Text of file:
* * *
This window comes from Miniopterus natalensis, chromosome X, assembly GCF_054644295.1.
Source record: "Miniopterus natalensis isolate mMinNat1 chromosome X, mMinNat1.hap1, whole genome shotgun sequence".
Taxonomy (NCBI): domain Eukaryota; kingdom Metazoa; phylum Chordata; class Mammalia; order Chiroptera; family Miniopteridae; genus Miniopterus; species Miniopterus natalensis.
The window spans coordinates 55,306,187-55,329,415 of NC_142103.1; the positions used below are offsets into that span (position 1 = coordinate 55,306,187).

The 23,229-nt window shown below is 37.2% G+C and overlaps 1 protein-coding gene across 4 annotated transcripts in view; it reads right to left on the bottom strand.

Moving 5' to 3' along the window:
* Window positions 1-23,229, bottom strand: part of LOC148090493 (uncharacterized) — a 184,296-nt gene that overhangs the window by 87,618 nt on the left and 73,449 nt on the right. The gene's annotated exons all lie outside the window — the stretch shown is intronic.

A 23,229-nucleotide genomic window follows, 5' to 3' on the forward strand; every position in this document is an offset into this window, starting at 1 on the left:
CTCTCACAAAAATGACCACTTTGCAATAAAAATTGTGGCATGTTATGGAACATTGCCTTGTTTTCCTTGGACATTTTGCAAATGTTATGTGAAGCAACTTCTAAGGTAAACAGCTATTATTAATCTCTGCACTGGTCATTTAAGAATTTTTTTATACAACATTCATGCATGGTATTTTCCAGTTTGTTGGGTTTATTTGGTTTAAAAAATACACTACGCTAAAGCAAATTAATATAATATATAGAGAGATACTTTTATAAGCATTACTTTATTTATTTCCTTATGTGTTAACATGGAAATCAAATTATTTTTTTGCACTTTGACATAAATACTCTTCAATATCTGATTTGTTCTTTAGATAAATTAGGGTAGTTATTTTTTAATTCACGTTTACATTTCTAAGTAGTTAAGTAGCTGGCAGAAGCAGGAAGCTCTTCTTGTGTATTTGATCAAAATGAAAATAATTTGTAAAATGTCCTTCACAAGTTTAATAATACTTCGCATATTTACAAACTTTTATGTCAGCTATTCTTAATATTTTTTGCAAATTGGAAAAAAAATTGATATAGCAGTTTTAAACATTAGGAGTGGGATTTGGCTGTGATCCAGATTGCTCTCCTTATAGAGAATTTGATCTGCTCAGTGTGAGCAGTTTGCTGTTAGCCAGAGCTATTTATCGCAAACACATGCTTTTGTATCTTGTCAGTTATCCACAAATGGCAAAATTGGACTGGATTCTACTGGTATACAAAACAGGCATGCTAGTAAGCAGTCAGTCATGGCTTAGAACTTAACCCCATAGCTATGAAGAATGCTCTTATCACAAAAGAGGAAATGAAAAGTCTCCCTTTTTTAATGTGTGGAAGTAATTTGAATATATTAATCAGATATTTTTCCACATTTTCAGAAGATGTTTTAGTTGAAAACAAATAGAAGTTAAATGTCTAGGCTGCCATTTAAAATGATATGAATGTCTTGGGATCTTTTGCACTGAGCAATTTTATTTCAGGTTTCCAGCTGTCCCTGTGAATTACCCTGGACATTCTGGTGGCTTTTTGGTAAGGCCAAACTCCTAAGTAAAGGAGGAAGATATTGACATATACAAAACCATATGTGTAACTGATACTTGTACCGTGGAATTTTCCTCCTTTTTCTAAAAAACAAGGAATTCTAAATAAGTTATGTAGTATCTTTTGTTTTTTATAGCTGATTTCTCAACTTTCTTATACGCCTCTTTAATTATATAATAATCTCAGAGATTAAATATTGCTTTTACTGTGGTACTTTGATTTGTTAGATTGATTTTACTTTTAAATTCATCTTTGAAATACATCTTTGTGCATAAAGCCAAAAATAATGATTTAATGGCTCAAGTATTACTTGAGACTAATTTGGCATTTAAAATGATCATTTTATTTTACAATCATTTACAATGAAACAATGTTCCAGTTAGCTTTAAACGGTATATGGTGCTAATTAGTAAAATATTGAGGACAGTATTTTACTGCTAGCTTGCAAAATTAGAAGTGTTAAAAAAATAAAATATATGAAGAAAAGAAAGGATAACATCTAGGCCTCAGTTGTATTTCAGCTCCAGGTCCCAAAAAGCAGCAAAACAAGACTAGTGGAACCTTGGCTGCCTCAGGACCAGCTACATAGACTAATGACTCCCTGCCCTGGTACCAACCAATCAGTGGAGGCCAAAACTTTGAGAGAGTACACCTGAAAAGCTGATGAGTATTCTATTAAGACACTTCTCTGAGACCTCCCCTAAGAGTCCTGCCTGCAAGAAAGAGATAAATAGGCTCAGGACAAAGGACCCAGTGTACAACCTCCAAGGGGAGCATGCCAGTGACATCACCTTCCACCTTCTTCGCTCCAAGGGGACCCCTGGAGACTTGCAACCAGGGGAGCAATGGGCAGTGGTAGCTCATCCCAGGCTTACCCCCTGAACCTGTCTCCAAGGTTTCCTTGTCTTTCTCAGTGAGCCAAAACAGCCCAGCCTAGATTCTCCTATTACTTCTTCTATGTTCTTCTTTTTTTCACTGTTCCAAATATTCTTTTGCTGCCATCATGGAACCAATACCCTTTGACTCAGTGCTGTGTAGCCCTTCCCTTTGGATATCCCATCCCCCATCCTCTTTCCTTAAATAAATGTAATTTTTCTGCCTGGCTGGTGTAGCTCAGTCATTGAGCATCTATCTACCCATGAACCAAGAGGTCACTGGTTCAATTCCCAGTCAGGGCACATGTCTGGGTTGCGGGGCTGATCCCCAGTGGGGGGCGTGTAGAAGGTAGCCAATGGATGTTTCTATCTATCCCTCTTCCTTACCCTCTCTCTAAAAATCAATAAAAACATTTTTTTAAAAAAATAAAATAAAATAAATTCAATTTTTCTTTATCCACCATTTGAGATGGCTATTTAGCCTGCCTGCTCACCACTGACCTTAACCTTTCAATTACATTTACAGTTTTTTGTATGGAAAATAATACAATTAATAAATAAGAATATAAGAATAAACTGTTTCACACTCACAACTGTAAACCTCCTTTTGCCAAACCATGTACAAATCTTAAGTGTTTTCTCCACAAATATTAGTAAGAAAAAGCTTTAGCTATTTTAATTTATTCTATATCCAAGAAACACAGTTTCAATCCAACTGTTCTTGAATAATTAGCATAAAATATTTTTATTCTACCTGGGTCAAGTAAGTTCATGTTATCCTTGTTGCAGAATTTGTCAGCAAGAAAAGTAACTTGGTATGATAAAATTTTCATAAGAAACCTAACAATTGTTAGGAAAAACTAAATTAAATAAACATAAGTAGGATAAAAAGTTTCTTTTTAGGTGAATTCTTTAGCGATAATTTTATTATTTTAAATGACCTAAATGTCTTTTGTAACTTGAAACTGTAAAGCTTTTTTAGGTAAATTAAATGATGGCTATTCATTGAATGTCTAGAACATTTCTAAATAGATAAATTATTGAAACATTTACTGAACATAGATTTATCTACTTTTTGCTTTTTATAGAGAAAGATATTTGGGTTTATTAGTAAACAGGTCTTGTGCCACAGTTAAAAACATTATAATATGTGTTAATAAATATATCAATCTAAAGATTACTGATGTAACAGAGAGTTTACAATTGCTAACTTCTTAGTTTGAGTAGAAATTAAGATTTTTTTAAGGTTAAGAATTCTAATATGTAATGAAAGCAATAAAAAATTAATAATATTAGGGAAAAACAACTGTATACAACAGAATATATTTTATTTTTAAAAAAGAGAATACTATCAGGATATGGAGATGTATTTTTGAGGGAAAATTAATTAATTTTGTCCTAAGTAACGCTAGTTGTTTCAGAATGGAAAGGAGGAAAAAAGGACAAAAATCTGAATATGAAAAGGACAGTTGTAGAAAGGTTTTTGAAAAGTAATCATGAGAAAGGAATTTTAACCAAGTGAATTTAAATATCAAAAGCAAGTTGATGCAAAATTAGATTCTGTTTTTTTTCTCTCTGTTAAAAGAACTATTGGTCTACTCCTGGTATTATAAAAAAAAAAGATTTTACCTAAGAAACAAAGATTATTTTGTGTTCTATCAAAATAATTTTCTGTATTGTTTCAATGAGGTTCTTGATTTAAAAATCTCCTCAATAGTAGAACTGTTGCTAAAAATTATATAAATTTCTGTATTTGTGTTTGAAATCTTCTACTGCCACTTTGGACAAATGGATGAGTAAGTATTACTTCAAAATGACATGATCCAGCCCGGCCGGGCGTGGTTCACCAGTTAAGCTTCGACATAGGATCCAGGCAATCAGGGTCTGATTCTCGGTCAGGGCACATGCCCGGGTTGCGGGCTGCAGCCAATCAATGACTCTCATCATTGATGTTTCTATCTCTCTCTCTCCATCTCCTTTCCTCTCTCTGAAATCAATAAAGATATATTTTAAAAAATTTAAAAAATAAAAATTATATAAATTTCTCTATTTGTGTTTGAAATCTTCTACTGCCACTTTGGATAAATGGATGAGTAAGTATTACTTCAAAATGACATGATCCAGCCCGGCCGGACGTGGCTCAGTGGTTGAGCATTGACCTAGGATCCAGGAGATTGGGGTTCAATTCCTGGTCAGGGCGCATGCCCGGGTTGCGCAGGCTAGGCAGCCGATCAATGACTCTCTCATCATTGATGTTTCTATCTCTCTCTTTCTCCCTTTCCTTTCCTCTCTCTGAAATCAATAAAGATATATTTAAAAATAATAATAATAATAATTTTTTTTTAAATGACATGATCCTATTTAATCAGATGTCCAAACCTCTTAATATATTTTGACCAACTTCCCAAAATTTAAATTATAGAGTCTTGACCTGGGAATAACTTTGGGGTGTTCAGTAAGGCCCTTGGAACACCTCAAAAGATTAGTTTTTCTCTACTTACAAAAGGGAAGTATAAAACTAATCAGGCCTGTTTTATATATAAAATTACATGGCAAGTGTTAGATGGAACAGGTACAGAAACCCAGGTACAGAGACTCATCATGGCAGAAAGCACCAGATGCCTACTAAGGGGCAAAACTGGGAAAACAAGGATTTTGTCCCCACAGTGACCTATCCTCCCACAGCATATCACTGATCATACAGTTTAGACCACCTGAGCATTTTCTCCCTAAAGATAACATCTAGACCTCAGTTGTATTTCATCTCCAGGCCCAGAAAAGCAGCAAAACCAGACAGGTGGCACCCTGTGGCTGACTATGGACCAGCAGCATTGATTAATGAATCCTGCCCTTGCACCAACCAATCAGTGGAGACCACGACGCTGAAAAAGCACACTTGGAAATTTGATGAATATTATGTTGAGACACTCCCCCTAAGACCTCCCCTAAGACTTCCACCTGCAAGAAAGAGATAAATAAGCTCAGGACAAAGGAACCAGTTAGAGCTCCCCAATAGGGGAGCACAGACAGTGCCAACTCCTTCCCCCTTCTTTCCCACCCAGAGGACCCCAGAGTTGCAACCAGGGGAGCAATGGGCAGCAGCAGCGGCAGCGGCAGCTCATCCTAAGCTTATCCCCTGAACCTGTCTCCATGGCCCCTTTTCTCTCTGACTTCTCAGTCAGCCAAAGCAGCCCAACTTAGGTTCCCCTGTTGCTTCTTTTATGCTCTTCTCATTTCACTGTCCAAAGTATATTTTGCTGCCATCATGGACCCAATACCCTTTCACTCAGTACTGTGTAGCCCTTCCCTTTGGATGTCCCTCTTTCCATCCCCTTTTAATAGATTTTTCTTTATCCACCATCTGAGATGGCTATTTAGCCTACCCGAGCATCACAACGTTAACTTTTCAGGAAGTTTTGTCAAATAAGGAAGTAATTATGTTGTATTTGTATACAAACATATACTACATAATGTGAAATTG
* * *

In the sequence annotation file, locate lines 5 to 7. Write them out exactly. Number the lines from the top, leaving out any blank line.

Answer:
The 23,229-nt window shown below is 37.2% G+C and overlaps 1 protein-coding gene across 4 annotated transcripts in view; it reads right to left on the bottom strand.

Moving 5' to 3' along the window:
* Window positions 1-23,229, bottom strand: part of LOC148090493 (uncharacterized) — a 184,296-nt gene that overhangs the window by 87,618 nt on the left and 73,449 nt on the right. The gene's annotated exons all lie outside the window — the stretch shown is intronic.